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“There is,” he said after a brief pause, “an appropriate maxim, which bears upon what I was just telling you, and that is, that unless evil ideas take root in a mind marked by depravity from the outset, human nature, in its right and wholesome state, considers crime repugnant. Just the same, wants, vices and false appetites are the products of our civilization, which occasionally become so powerful as to stifle within us our desire to do good, and ultimately to lead us into temptation and wickedness. Hence is to be derived this maxim: Si vous voulez découvrir le coupable, cherchez d’abord celui à qui le crime commis peut être utile! — That if you seek to discover the culprit, seek first to discover the person to whom the perpetration of that crime could be in any way advantageous.”
–Alexandre Dumas, père, Le comte de Monte-Cristo vol. 1, ch. 17 (”La chambre de l’abbé”) (1845-46)(The abbé Faria to Edmond Dantès, in prison)(S.H. transl.) in the Pléiade ed., p. 175.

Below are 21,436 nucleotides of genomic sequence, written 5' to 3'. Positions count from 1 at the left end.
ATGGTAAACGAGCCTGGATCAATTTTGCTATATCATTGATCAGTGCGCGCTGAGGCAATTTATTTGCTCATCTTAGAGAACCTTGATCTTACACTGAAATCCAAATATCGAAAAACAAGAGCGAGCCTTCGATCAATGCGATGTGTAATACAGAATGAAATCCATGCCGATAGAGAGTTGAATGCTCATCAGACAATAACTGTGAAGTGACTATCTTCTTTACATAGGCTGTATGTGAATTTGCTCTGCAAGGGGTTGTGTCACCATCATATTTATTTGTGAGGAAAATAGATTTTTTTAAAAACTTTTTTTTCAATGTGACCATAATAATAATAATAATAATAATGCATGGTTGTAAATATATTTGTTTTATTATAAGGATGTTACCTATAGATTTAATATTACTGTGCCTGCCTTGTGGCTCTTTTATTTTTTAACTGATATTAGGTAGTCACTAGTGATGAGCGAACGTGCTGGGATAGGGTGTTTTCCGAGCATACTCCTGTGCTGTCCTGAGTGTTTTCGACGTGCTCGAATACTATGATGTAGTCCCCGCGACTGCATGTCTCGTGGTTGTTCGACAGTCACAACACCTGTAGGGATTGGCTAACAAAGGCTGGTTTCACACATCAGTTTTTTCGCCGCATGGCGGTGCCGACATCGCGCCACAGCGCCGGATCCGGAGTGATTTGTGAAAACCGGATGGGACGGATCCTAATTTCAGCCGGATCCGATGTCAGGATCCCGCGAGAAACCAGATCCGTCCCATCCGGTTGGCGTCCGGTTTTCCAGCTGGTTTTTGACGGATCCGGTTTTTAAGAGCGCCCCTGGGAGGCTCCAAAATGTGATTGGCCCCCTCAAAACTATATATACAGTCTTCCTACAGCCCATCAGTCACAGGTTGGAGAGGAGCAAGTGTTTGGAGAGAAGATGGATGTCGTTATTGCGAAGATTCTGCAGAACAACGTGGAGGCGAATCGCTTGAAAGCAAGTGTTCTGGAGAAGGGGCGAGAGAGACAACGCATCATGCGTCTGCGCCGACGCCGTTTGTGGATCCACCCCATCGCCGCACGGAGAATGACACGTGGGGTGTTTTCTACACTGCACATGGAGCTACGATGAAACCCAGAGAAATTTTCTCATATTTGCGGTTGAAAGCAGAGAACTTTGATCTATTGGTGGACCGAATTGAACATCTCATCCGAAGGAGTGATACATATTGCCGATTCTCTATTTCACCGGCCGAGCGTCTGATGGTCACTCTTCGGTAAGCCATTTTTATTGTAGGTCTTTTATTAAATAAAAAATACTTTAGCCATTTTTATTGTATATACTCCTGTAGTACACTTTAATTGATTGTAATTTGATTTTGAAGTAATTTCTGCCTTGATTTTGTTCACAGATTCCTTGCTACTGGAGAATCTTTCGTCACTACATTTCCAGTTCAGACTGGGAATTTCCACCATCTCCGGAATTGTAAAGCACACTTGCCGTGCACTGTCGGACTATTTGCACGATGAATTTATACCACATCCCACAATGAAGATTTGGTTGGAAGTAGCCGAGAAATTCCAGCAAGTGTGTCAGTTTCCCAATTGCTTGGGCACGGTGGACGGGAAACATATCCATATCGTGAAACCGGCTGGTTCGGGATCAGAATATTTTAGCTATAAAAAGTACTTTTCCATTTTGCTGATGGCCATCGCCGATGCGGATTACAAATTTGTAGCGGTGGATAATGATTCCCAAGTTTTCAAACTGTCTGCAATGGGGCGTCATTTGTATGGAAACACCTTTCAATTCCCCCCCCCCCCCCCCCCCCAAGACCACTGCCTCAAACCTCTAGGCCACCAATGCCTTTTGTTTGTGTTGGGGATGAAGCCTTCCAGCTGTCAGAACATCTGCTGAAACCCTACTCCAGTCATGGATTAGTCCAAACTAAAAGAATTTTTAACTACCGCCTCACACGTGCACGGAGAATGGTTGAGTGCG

More from Scott Horton:
Six Questions — October 18, 2014, 8:00 pm
Nathaniel Raymond on CIA interrogation techniques.
Mark Denbeaux on the NCIS cover-up of three “suicides” at Guantánamo Bay Detention Camp
From the June 2014 issue
Amount that President Obama has added to America’s “brand value” according to the Nation Brands Index:
A study suggested that the health effects of exposure to nuclear radiation at Chernobyl were no worse than ill health resulting from smoking and normal urban air pollution.
A Utah woman named Cameo Crispi pleaded guilty to having drunkenly attempted to burn down her ex-boyfriend’s house by igniting bacon on his kitchen stove.
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“I hope that after reading the following pages the leaders of the Y. M. C. A. will start a campaign to induce good young men to do nothing. If so, I shall not have lived in vain.”